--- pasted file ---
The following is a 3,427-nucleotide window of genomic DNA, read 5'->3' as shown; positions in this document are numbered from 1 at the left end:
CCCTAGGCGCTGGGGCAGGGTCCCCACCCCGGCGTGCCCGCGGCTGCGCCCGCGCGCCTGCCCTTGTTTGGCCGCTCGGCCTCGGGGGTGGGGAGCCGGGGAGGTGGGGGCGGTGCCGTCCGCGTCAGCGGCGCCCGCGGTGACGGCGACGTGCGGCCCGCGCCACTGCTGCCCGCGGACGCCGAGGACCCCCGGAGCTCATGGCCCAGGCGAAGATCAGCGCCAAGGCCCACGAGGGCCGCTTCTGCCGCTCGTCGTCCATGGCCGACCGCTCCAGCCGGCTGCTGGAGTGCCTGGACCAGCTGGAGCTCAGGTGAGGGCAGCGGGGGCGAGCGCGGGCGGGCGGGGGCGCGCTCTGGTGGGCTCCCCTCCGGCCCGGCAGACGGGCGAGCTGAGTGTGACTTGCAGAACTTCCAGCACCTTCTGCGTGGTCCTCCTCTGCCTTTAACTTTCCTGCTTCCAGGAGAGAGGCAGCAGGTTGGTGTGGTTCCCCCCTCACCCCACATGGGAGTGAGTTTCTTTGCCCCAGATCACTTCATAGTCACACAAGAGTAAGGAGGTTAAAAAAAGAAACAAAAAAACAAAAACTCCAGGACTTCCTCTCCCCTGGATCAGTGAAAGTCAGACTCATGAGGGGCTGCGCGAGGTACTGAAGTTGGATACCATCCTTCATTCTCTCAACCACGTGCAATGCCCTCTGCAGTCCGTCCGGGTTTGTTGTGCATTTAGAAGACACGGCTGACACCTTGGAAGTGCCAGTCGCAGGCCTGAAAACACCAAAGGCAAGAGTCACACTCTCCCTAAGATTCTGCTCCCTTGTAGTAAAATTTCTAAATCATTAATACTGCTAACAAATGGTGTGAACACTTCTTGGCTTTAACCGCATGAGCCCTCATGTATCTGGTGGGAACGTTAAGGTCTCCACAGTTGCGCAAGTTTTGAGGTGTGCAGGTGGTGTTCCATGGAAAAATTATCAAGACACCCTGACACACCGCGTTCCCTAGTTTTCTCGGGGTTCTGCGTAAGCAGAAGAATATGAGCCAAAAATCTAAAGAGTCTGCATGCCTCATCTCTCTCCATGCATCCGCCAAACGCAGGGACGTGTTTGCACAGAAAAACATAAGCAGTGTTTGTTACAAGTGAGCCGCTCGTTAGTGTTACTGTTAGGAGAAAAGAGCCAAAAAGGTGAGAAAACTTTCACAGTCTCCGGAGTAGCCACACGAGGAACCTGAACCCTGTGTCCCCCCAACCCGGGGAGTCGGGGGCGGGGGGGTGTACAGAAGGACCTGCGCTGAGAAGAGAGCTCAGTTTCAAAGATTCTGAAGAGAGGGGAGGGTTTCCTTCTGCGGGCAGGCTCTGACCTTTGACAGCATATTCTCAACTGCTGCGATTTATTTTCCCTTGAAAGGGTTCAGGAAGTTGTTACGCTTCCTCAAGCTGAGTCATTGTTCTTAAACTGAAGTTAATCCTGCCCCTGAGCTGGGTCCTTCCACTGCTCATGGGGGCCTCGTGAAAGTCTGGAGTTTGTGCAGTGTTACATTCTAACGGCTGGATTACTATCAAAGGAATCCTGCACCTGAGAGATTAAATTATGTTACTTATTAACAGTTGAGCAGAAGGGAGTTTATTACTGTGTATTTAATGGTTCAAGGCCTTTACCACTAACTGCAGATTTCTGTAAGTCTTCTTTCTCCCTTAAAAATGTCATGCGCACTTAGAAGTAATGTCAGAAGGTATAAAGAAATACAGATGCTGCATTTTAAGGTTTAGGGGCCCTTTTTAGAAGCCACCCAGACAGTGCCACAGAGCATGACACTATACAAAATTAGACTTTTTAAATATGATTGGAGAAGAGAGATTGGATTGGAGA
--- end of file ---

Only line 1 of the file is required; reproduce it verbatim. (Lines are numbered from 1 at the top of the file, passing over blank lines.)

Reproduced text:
The following is a 3,427-nucleotide window of genomic DNA, read 5'->3' as shown; positions in this document are numbered from 1 at the left end: